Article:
Sub-tidal Ecology of the Falkland Islands, with a Biogeographical Comparison between the Straits of Magellan and the Beagle Channel

Funding Bodies: CDS Fund (FIG), John Cheek Trust & RBC Ltd

Affiliations: University of Aberdeen, SAERI

Collaborators: British Antarctic Survey, University of Magallanes (Punta Arenas) and University of Chile (Santiago)

PhD Project Overview

This PhD project is investigating the marine ecology of the Falkland Islands sub-tidal (0-10m depth), both spatially and temporally, by use of dive survey techniques across a range of sites. Additionally, I have used Hummock Island as a case study to investigate the novel findings of peat soil pollution in the marine environment and its effects on the surrounding community structure, using the same diving techniques and depth band as above. I will also include a biogeographical chapter, comparing areas of similar geographies and latitudes namely the Falkland Islands, Straits of Magellan and the Beagle Channel, with South Georgia also compared as a known outlier, using both original and existing data from the Global Biodiversity Information Facility (GBIF).  Finally, molecular phylogeographic techniques will also be applied to two model organisms that are present across all study regions. This will be used to test the hypothesis that the Falkland Islands acted as a ‘refugium’ for marine life during periods of recent Pleistocene glaciation, influencing contemporary population structures.

Project Objectives

  • Quantifying shallow benthic community structure at various sites around the Falkland Islands
  • Identify temporal influences on shallow benthic community structure around the Falkland Islands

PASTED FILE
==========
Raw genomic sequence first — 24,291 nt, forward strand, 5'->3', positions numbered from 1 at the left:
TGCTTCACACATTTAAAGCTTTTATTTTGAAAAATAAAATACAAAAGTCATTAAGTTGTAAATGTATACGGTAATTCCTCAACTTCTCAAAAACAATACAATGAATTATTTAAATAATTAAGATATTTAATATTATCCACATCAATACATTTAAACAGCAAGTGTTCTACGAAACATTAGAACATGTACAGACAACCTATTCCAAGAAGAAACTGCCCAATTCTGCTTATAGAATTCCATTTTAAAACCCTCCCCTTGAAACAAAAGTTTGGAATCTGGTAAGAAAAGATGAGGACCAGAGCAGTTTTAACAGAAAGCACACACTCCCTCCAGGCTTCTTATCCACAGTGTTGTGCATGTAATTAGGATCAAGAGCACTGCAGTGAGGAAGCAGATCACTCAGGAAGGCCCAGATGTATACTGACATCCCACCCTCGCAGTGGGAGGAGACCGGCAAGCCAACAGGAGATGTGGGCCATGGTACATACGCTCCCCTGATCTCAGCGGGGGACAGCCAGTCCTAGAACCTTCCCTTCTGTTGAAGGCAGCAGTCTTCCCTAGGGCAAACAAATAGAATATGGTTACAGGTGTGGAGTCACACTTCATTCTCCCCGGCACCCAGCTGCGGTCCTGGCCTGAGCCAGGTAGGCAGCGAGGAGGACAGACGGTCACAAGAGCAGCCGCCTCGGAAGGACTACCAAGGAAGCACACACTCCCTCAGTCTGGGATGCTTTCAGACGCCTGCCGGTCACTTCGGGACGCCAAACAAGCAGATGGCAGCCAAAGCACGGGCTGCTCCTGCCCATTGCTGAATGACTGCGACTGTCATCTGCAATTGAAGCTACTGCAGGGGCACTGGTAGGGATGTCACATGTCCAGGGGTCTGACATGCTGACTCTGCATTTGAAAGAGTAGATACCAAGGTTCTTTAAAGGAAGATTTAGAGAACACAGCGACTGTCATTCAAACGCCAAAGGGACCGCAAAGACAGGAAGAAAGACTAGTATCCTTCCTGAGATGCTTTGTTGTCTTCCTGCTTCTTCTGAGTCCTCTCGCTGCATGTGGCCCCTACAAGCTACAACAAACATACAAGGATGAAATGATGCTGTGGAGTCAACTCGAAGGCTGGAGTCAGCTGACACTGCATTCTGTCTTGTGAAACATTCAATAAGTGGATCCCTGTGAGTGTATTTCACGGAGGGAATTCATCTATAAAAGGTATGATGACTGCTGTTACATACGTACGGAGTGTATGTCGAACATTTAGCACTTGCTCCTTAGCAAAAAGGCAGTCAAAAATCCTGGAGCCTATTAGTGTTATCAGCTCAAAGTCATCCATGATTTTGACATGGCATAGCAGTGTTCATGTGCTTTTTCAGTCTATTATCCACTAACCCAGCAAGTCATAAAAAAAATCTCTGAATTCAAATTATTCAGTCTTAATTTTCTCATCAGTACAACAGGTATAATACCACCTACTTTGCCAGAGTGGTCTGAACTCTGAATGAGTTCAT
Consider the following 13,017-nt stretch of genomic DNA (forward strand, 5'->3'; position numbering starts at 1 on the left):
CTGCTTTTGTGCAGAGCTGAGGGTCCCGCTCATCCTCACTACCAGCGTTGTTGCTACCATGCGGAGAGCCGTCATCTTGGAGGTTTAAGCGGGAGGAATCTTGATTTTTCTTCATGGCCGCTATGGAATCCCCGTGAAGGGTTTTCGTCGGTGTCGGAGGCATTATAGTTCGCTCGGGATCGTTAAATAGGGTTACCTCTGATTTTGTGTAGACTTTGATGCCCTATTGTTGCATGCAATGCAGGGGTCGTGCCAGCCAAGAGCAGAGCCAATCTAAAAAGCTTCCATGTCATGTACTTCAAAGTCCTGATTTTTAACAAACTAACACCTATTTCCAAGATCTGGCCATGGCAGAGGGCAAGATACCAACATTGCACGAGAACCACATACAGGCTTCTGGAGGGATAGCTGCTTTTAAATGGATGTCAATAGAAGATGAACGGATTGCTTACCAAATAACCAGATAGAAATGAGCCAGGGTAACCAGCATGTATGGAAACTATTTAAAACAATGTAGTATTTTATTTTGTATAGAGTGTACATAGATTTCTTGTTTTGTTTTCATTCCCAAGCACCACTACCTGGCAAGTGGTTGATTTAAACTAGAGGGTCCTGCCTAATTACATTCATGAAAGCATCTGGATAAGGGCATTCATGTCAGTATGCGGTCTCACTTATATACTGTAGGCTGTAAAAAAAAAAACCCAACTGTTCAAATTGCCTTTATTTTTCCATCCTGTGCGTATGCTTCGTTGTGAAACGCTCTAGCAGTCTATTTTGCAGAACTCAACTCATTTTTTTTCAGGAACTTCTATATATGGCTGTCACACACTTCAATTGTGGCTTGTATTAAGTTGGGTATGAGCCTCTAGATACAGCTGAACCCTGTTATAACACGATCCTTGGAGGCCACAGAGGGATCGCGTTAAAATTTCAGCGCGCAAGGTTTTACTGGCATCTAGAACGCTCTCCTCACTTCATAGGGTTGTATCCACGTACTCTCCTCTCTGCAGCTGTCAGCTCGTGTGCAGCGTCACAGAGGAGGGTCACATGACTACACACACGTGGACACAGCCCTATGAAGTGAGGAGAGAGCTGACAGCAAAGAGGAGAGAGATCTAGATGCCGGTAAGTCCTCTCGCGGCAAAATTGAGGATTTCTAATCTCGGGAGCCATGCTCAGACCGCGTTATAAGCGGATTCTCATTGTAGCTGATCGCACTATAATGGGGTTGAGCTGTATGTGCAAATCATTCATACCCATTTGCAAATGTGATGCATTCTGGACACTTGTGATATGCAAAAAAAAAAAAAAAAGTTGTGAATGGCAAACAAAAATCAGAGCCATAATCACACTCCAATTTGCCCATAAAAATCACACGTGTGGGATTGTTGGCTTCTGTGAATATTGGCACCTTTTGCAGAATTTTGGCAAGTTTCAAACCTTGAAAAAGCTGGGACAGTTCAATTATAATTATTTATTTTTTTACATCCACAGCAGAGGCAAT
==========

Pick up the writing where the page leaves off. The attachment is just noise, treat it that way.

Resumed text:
• Investigate peat soil in the Hummock Island shallow subtidal and its effects on the marine community structure
  • Establish shallow subtidal biogeography of the ‘Southern Cone’ (Falkland Islands, Straits of Magellan and the Beagle Channel) and South Georgia (currently delayed due to pandemic restrictions)
  • Evaluate contemporary and paleo population connectivity in two model marine invertebrates to help identify the role of Pleistocene glaciations in forging population structure

Amy Guest

Dates: Feb 2021 - Aug 2024

Supervisors: Prof Stuart Piertney, Dr Paul Brickle and Dr Alex Douglas
I have always been drawn to the great outdoors and its wildlife, and luckily these things weren’t difficult to find in both Scotland and the Falkland Islands, where I grew up. I also had an interest in the sciences, and so naturally I steered towards an environmental science-related career.
In 2019 I received my BSc (Hons) Biology which included an ‘Industry Year’, where I worked as a research assistant here at SAERI. Following various other volunteer opportunities, I spent a year as a Scientific Fisheries Observer for the Falkland Islands Government, which introduced me to the broad spectrum of marine life present in the islands, and paved the way for me to return to SAERI for my PhD (via University of Aberdeen). As someone who calls the Falklands my home, I feel very lucky to be studying and researching the local marine environment for a job.
Hummock Team
Highlights for July 2020- June 21

I began my PhD in mid-February 2021, following a two-week dive survey trip to Hummock Island with members of the Shallow Marine Surveys Group (SMSG). This expedition was definitely a highlight to kick-start the PhD and test my marine fauna ID skills, with almost-perfect weather conditions too, which is rare in the Falklands!
Between March and June 2021, I carried out a two-month internship at the prestigious Natural History Museum with Professor Juliet Brodie, firstly working remotely and then travelling to London to complete the internship in the laboratory. There, I extracted DNA from herbarium algae specimens for sequencing purposes, which were collected from South Georgia in 2010. This was my first experience of working in a lab outside of my undergraduate degree training, so I learnt skills that will be really valuable for the final chapter of my PhD. It felt slightly surreal at times to walk past the huge blue whale skeleton in the main hall on a daily basis, with a staff ID - definitely a highlight of my entire life, not just this year! Plus, strict Covid-19 restrictions were enforced at that time, so it was also interesting to experience it all with fewer people around.
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